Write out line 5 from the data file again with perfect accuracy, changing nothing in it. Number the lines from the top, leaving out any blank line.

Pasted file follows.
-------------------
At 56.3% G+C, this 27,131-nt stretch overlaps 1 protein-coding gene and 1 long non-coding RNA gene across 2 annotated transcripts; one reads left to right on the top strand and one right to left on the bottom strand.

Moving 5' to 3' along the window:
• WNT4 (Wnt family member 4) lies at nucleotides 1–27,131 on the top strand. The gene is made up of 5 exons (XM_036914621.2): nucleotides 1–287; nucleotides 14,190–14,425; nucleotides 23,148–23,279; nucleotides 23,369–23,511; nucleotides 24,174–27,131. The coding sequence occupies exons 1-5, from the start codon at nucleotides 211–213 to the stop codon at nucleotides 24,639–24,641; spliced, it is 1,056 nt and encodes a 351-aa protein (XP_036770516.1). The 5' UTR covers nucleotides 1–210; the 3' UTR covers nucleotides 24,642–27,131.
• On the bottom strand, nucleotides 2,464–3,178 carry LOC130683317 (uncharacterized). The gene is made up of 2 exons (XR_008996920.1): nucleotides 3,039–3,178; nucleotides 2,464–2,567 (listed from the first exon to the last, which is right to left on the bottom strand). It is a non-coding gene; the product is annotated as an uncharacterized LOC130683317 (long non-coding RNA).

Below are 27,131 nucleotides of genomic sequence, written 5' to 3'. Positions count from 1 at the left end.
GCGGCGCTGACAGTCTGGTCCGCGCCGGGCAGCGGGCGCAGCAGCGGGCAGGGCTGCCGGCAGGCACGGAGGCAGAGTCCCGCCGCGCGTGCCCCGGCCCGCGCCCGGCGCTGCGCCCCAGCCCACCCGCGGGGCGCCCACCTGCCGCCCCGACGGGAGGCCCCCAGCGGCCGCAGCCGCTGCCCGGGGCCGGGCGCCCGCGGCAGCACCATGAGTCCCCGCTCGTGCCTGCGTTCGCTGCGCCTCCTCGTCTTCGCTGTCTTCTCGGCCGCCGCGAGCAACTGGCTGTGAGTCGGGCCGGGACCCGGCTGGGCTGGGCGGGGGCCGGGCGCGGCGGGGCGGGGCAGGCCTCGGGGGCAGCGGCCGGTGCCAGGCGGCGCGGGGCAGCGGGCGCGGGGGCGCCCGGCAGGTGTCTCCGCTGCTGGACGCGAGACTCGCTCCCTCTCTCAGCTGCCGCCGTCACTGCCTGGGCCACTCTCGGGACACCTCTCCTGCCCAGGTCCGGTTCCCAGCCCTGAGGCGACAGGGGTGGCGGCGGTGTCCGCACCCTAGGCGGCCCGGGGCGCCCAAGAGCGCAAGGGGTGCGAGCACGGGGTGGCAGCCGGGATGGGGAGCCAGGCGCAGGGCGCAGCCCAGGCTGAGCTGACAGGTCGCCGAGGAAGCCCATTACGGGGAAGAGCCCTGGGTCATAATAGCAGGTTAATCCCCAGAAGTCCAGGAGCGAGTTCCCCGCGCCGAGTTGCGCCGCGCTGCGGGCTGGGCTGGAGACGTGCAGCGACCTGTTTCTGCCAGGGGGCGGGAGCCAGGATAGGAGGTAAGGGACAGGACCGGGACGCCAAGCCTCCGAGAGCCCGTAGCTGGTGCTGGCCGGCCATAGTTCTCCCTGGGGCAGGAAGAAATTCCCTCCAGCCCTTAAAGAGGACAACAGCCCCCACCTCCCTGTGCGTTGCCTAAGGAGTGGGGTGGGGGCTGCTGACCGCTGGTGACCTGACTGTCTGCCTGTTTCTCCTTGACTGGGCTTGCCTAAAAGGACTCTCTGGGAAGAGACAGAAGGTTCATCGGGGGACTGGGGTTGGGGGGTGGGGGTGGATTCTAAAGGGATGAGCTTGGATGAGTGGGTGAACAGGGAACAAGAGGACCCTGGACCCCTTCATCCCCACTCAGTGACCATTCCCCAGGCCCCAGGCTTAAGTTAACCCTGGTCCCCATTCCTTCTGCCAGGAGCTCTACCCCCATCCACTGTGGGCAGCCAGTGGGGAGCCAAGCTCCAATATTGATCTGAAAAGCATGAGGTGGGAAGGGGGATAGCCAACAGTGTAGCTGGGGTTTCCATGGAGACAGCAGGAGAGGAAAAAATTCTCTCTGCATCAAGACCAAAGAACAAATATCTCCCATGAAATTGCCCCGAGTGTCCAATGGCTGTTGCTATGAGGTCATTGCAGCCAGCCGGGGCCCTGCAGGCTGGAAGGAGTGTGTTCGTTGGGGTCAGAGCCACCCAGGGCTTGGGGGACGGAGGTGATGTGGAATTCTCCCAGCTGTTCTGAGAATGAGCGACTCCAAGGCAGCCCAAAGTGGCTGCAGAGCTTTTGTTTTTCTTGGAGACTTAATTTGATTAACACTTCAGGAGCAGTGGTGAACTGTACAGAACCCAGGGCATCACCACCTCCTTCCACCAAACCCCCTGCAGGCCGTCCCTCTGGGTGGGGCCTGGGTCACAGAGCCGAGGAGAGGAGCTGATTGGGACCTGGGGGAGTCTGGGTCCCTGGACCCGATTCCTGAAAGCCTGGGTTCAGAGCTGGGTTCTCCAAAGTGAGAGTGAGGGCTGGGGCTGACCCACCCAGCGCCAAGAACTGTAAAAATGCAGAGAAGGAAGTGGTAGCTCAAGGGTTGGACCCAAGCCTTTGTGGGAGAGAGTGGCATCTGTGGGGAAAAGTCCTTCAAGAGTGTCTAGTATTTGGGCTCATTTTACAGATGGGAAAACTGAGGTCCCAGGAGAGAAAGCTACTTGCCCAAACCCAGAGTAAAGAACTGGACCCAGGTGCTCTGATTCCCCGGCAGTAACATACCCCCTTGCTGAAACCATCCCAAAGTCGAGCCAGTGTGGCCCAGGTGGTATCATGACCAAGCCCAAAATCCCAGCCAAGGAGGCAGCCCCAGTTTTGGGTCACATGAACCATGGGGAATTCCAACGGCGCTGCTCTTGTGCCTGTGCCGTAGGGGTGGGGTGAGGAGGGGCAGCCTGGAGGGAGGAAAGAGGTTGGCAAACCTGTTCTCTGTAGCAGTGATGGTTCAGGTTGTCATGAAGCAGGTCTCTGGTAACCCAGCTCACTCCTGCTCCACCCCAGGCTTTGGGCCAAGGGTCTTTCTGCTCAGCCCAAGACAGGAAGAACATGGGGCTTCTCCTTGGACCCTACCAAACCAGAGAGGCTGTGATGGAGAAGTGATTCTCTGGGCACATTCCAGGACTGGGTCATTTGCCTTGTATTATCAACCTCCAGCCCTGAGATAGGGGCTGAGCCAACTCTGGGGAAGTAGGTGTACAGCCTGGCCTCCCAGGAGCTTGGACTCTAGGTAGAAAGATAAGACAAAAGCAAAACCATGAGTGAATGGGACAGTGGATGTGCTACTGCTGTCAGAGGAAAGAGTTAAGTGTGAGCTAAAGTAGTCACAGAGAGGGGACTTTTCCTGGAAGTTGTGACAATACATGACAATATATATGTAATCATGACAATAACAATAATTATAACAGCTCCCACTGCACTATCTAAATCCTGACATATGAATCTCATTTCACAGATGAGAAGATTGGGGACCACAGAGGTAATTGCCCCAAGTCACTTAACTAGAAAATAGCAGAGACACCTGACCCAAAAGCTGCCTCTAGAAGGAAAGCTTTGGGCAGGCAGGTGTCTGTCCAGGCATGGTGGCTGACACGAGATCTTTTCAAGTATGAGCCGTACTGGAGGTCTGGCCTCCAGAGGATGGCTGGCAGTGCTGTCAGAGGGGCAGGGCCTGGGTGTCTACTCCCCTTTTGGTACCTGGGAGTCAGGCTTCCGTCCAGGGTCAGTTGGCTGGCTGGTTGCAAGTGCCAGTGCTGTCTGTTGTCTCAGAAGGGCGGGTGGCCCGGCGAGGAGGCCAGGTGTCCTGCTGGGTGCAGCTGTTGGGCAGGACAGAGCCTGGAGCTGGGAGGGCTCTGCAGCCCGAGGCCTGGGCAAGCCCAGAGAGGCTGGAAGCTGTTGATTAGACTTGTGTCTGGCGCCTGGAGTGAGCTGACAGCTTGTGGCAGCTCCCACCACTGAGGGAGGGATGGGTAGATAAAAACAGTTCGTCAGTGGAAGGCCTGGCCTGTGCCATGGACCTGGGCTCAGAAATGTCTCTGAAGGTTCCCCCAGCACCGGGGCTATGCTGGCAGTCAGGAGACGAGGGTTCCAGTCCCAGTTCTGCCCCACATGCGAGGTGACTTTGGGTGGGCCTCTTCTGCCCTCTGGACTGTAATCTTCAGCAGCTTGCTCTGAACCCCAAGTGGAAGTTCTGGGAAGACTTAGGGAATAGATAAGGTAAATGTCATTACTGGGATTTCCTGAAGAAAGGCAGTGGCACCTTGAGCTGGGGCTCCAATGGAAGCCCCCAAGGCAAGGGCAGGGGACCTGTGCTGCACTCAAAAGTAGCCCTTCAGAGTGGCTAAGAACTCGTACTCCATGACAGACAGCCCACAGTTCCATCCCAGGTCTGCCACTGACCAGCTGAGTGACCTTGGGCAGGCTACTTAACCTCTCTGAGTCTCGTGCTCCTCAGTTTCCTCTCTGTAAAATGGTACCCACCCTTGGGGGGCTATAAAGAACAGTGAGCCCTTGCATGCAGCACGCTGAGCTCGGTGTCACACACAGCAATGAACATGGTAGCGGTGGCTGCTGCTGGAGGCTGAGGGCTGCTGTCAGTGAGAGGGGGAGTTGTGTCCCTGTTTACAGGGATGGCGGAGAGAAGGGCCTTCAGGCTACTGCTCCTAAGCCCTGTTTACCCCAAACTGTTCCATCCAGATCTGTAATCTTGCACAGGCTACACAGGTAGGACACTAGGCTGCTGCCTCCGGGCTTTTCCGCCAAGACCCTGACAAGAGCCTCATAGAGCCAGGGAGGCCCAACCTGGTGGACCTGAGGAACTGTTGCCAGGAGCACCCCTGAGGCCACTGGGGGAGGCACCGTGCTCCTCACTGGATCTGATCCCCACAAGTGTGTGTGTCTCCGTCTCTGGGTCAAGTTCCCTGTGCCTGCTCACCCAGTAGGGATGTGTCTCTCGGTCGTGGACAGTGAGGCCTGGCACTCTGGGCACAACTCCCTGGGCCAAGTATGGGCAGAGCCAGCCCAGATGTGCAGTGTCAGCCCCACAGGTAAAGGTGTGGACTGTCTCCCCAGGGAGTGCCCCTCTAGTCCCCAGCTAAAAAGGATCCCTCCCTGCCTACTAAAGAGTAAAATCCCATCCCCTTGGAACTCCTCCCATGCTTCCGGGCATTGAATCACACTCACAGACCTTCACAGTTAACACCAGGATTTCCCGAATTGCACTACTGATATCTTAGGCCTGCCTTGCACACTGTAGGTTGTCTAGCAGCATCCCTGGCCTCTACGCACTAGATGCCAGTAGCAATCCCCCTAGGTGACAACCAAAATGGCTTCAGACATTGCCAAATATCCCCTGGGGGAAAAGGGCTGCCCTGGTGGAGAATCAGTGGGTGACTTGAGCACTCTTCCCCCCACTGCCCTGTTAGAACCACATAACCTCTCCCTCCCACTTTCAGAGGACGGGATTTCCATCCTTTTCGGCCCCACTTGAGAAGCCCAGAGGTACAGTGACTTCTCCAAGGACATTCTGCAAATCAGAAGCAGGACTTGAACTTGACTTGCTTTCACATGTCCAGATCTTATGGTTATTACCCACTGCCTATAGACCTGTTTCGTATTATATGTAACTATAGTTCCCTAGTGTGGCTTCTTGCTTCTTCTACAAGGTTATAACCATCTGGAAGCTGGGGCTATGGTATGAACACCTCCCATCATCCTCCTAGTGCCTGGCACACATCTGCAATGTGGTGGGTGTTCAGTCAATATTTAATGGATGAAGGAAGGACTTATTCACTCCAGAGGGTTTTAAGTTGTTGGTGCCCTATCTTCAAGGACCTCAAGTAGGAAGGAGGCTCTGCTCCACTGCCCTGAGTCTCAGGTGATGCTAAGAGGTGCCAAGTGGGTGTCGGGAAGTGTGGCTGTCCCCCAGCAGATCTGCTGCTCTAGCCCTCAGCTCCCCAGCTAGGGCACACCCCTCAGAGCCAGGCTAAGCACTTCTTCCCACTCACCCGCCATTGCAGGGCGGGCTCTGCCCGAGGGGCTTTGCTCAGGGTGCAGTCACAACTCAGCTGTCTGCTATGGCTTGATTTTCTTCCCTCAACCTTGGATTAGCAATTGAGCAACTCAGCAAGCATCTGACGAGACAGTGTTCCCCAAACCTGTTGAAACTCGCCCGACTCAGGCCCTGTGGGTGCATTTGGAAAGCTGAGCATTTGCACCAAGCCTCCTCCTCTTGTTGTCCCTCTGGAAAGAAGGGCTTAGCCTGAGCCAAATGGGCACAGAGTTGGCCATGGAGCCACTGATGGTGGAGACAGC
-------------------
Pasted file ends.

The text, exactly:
Below are 27,131 nucleotides of genomic sequence, written 5' to 3'. Positions count from 1 at the left end.